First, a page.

4. You shouldn’t allow disrepect in the school building. If we accept disrepect then why should anyone respect us as professionals. Have anyone seen a video showing white teachers being disrepected? No you haven’t. I don’t find this video funny at all. I am a black male and I found it discusting. Kb

  5. It’s unfortunate that a couple of individuals with an axe to grind take it upon themselves to smear Park Center. While not perfect, there is an overwhelming body of evidence that suggests the school is moving in a positive direction with regard to race.

  6. When a school which has a very huge minority population as Park Center has which is mostly African Americans and there is only 5 African American teachers there is something that is seriously wrong with that number, so just do the math and you will see that it just does not add up.

    There is no place in a school environment for such a video to be shown. Look at the video again, please and you will see how demeaning, degrading and despicable it really is and African American teachers/male teachers are being targeted.

    It is suggesting that African Americans have no place in the world of education or teaching for that matter as we cannot or are not able to conduct ourselves in positive ways and are not able to be positive influences on students and this is just not so.

  7. People let’s not miss the point of this article. The comedy central skit on the substitute teacher is comedy done by comedians. Most comedians crack jokes about themselves before cracking jokes on or about others. The premise is if you can laugh at yourself the world will laugh with you. Where was the joke about the principal before he showed the comedy video. Why couldn’t he find a video to show his supposed white teachers mispronunciation of black childrens name. I think progress is being made because the superintendent and the principal addressed the showing of the video as a mistake along with their efforts to do a better job in the future. The superintendent has been making strides to address the demographics of the district and I applaud her efforts. Kb

  8. MSR staff: every heard of the fable about the boy who cried wolf? If you keep crying foul about minor issues like this, no one will take you seriously when something legitimate actually happens.

  9. I have taught in the Osseo district for four years. I worked with John Groenke as my principal for three years at North View Junior High.

    As a white woman in my equity work and training, much of which was led by Mr. Groenke, I have learned to follow certain guidelines in dialogue around race. One is to expect and accept non-closure and embrace multiple perspectives. I have seen the video in question long before it was shown at Park Center, and my take-away was different from Ms. Booth’s and Ms. Schreiner’s, but I recognize that it is important to listen and reflect and move forward as best as possible when conflict arises.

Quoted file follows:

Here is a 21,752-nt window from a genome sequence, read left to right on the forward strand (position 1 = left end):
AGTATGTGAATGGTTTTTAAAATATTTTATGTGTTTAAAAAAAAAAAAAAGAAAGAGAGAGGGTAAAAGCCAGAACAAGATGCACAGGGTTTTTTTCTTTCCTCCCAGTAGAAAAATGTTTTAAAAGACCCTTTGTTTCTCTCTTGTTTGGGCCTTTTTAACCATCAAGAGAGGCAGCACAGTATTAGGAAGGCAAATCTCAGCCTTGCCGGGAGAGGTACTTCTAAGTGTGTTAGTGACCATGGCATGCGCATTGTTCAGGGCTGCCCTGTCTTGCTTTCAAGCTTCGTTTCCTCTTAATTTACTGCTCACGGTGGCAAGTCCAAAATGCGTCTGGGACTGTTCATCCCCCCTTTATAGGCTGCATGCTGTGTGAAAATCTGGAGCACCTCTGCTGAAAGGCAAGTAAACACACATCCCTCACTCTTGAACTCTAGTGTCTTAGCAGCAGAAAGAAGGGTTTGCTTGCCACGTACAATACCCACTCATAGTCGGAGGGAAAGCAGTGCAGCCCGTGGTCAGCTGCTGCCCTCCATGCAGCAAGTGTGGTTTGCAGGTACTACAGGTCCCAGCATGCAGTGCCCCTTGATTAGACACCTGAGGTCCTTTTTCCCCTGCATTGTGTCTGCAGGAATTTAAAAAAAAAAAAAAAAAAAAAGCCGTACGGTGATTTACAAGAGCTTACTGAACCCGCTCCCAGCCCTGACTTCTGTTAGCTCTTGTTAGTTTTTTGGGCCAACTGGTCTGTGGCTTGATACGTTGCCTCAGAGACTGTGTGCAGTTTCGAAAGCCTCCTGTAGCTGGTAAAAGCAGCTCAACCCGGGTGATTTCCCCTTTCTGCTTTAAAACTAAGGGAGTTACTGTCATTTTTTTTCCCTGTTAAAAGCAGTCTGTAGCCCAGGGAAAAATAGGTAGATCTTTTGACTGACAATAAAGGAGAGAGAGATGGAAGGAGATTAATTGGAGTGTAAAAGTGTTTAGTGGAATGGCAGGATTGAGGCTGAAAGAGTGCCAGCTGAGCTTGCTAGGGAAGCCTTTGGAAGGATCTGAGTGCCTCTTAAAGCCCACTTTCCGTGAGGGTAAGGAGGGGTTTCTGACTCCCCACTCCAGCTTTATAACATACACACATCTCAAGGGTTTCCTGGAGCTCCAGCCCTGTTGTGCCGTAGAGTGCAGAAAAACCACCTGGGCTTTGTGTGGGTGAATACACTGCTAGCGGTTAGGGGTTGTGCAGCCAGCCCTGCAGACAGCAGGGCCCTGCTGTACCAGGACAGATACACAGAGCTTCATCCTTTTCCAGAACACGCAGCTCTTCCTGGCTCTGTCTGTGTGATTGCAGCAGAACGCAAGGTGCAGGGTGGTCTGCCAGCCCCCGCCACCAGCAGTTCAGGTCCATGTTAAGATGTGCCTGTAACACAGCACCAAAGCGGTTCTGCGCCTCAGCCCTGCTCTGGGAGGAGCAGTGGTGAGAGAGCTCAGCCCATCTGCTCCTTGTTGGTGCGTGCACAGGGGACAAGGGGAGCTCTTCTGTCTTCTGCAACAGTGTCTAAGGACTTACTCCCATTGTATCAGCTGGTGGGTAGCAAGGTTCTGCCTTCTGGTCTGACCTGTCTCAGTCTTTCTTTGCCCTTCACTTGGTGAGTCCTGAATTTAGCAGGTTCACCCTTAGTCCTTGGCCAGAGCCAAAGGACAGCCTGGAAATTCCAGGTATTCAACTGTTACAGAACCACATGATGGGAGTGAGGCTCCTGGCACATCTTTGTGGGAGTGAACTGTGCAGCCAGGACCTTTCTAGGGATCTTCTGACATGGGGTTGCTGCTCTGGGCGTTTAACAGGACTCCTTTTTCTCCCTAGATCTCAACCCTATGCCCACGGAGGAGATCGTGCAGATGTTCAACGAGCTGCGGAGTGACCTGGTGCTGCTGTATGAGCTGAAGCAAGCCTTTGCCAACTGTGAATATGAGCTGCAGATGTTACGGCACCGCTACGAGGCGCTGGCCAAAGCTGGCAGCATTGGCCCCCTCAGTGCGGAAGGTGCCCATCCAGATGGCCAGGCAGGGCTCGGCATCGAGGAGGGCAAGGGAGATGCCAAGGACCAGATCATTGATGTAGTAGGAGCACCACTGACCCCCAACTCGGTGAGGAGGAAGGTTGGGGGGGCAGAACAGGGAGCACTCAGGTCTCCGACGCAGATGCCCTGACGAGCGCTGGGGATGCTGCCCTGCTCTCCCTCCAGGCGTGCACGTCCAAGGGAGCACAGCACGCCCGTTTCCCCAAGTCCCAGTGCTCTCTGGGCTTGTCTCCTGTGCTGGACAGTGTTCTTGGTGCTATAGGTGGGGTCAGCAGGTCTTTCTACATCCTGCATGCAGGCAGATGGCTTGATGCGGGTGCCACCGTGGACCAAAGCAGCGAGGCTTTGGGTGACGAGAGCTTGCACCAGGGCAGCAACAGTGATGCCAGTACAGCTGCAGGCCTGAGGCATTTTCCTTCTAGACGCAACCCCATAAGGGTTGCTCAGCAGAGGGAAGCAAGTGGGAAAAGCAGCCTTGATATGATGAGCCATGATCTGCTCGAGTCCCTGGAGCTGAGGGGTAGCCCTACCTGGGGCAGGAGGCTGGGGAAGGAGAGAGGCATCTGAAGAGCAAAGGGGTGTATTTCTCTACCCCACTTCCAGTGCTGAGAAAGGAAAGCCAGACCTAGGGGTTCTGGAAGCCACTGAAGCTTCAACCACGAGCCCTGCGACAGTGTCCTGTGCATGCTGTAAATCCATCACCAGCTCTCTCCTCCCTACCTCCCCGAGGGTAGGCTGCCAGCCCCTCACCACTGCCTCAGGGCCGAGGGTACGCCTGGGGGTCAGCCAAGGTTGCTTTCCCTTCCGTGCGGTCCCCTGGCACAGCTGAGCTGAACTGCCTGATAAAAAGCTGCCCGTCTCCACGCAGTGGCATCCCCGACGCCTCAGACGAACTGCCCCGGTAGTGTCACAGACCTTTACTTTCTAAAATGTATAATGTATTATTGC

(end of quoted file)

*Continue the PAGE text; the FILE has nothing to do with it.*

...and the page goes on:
The element I would like to bring to light is what has been achieved at another campus led by Mr. Groenke. I have been heavily involved in the equity work at North View as a teacher leader. This work has been led by the Osseo Area Schools Equity Department and, until this year when leadership shifted, Mr. Groenke.

    On a technical level, we have embraced culturally relevant teaching that is centered around our students’ needs and supports them in positive, productive learning. We have challenged the materials students are given in the classroom so that they see themselves represented in a more positive light. We have adapted our pedagogy so that it is engaging for the racially and culturally diverse student body that we serve. We have grown as classroom facilitators, learning strategies to help our classrooms be welcoming, productive, and calm learning spaces. We have implemented Positive Behavior Intervention Systems to celebrate the positive behaviors and engagement we see from our students and keep our Black and Latino students–often disproportionately referred for negative behavior–in the classroom and supported when struggling to positively engage. We practice reflection around our classroom achievement and referral data, breaking it down by race so that we can reflect on and improve upon our instruction and leadership in the classroom, closing our own racial achievement gaps.

    The list is long and it is a continual work in progress. I see the results in my own classroom and across our school, evidenced in a closing achievement gap, fewer suspensions, eligibility to apply be a state-recognized Celebration School, and an increased consciousness of equitable practices on the part of teachers. These systems were all put into place under the leadership of Mr. Groenke, championed by his focus on racial equity.

    On a more adaptive level, North View became a place where discussion of recognizing conflicts and shortcomings, addressing them, talking about them, and changing became common, expected practice. This happened so that as a campus, we can achieve our mission of instilling courage, confidence, and competence in our learners so that they can achieve their dreams, contribute to our community, and be life-long learners. Under the leadership of Mr. Groenke, that conversation became real and dynamic, changing people like me as professionals, supporting us in moving from teachers to passionate champions of racial equity. I learned from Mr. Groenke and our Equity Department leadership that there is always learning to do, always improvement to be made, always a need for reflection.

    As I said, I believe in listening to the truths of others and adaptively moving forward. As the equity work at Park Center took a stumble, I look forward to seeing what happens there as they reflect, grow, and take next steps.